Even over a small sample at High-A, the results were evident. That low three-quarters delivery has made the righty more deceptive and has allowed him to be more effective against batters on both sides of the plate. It also seems to be helping with the bite on his slider, which has been something of a mystery pitch for him in the past.
Since coming back from his working vacation in Mesa, Effross has struck out 24 batters against just two walks and has allowed just five earned runs over 25.1 innings (1.78 ERA). That success is a combination of several things, not just the new delivery. Watching video of Steve Cishek gave him an idea for what that low arm slot should look like, while playing catch with southpaw teammate Jordan Minch has helped him to dial in his breaking ball.
Perhaps most important of all is developing a better feel for sequencing, knowing which pitches to pair and in which locations to produce the best tunneling effect. Effross has learned a lot from 20-year-old catching phenom Miguel Amaya, who caught him at Myrtle Beach and is now paired with him in Mesa as well.
“He’s been so solid for me behind the plate,” Effross gushed. “I think I could talk about him for a while but he is so advanced for his for his age. He’s just such a good catcher and he takes it so seriously back there. He’s been great for me.
“I ask him all the time, ‘Hey, Miggy, you see anything like I’m pulling off or whatever?’ And he’ll let me know and it’s impressive that he can do that, not only having English as a second language, but being 20 years old.”
So much of the hype around Amaya, particularly when you’re viewing his talent more indirectly, is that he’s handy with the bat. And even if you’re aware of his prowess behind the plate, what Effross is talking about is an incredibly advanced sense of the game. Remember, Amaya is directing the approach of a guy who’s barely three months into a whole new delivery.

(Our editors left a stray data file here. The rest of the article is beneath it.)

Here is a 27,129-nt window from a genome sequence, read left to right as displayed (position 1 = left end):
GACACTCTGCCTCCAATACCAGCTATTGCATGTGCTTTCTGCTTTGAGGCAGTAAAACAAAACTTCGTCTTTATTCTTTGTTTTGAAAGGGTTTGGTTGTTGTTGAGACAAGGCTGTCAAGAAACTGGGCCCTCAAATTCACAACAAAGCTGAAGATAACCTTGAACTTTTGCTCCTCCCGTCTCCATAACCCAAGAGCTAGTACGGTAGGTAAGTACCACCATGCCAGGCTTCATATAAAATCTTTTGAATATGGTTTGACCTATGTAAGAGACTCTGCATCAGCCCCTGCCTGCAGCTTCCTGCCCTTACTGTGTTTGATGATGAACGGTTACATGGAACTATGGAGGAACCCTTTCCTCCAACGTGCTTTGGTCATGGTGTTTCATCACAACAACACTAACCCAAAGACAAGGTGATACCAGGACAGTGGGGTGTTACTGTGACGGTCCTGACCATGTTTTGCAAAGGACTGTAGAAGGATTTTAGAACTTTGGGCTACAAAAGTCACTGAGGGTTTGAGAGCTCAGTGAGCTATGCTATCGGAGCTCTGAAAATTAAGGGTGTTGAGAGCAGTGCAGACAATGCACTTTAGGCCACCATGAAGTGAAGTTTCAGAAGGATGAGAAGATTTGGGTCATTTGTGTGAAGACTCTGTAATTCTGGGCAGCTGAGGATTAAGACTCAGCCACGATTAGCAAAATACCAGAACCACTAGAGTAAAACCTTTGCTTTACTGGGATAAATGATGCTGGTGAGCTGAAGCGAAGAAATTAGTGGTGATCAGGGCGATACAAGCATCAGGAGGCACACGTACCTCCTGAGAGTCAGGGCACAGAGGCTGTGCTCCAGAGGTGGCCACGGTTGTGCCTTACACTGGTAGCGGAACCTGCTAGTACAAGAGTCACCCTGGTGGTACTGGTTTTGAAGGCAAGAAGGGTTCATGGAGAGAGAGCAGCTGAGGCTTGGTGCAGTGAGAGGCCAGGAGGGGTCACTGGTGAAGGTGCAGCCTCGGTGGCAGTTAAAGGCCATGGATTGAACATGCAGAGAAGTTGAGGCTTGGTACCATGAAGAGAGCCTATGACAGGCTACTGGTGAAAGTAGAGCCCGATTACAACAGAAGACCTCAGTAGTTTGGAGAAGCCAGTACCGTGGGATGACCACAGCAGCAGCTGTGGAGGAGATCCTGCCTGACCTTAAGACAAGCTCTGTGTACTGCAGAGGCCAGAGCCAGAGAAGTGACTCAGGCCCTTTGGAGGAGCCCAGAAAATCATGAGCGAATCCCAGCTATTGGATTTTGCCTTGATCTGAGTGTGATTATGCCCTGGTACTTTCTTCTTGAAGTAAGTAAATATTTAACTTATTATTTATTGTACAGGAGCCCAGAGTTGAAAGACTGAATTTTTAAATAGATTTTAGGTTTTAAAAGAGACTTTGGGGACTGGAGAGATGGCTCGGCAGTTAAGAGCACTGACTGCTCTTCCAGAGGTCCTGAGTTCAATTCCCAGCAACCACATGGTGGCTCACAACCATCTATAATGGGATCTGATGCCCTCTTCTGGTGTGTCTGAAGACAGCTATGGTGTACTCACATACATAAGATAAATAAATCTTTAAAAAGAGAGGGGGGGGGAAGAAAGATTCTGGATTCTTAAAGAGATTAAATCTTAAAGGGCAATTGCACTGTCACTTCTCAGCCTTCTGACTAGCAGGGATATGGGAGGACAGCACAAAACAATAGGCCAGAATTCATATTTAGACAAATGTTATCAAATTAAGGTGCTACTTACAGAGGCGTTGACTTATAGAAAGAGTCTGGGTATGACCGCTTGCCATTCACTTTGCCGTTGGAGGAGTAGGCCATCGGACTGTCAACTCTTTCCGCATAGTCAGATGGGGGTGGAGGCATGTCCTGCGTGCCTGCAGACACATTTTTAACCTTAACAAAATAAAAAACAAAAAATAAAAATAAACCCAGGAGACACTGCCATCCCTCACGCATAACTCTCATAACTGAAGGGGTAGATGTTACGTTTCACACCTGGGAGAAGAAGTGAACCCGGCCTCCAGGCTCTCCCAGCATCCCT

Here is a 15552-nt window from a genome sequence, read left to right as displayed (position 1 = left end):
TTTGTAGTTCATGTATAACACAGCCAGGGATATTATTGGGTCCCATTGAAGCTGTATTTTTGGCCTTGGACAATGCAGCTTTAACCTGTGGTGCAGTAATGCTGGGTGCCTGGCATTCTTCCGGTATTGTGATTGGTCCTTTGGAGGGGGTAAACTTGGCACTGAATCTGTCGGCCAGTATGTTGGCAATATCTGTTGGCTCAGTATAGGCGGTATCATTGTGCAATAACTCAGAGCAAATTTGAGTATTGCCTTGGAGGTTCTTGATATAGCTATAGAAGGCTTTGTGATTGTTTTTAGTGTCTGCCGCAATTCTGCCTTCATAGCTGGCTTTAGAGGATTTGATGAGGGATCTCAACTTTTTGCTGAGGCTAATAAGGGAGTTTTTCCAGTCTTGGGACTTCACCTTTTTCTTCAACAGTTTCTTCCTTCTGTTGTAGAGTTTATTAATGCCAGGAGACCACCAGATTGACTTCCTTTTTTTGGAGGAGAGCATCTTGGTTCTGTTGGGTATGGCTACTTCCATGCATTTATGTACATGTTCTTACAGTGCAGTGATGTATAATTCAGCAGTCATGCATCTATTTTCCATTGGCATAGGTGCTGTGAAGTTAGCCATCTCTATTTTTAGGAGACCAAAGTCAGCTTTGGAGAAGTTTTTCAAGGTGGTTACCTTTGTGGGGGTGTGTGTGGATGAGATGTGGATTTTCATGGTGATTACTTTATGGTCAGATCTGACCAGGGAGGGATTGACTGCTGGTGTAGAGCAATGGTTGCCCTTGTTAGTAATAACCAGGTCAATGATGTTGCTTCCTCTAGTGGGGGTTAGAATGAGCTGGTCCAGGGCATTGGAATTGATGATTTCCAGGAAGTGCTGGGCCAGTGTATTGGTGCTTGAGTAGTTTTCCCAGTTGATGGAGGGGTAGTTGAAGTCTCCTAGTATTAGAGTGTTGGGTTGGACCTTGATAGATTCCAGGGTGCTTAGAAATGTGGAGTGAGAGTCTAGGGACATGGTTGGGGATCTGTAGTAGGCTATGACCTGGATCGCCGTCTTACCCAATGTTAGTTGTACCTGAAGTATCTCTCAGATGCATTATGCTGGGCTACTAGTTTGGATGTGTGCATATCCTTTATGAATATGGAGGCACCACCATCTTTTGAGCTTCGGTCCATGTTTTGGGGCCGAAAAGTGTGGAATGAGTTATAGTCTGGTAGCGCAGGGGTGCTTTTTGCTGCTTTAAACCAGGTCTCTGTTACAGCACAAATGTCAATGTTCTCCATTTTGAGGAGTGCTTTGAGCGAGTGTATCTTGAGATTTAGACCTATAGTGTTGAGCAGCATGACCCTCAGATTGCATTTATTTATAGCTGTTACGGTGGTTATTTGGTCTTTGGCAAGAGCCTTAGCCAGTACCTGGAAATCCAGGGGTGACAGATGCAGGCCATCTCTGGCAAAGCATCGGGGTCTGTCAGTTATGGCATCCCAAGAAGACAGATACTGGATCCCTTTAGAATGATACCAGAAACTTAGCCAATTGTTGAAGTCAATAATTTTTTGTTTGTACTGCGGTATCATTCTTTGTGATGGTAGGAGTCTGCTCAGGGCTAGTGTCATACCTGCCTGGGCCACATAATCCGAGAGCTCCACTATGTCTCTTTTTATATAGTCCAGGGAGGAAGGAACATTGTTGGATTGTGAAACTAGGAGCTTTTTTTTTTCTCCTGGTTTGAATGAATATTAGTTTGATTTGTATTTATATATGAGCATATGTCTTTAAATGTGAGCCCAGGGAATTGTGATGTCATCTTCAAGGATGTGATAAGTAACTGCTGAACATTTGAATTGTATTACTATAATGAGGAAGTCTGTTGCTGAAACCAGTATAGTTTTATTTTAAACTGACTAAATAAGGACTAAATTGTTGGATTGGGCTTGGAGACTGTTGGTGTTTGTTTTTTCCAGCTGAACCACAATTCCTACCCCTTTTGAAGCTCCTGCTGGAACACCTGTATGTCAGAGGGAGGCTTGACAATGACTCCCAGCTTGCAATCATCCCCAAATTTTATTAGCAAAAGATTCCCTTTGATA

“It’s unbelievable, he catches like he’s been catching for 10 years in professional baseball,” Effross marveled. “He’s so confident back there, and he honestly thinks a little bit better than I do about all this because he pays attention.
“With the new mechanics, new pitches, I don’t know exactly what I’m doing. I’m kind of just going out there and throwing and working on stuff, but he’s — in Myrtle Beach specifically — he would always set up hitters so well.”
The humility isn’t forced, that’s just who Effross is. And that’s probably why the Cubs approached him the way they did, since not every pitcher would be willing or able to set his ego and apprehension aside in order to really embrace change.
“Flying to Arizona to learn new mechanics doesn’t sound like the most sure bet, I guess,” Effross admitted. “But the Cubs have been so unbelievably supportive with this, just to have the faith in me to kind of let me do this and to invest their time in it with all the coaches. It’s been unbelievable and I can’t I can’t thank them enough. I’m super honored to be here representing them.
“I’m really looking to this offseason to not only continue what I’ve done so far these last couple of months, but build on stuff. I’ve been taking a ton of notes and thinking about the whole season since I haven’t really got a chance to do that during the game. So I’m really looking forward to coming back strong next season and continuing to compete and hopefully learn a lot of new things along the way and still have fun with it.”
He may not have the imposing frame of Dakota Mekkes or the blazing fastball of Brailyn Marquez, but a new delivery and greater awareness of how to use it could make Scott Effross a dude. Getting comfortable as a sidewinder could really improve his outlook by evening out the reverse splits he’d previously pitched to. What’s more, making a successful transition to a new delivery could encourage the Cubs to be similarly aggressive with other prospects whose progress they feel has plateaued.
They really couldn’t have found a more ideal test case, for lack of a better word, as the humble Effross has taken to the change and is genuinely excited for what it’ll yield in the future. So don’t be surprised if he continues to shove after being pushed.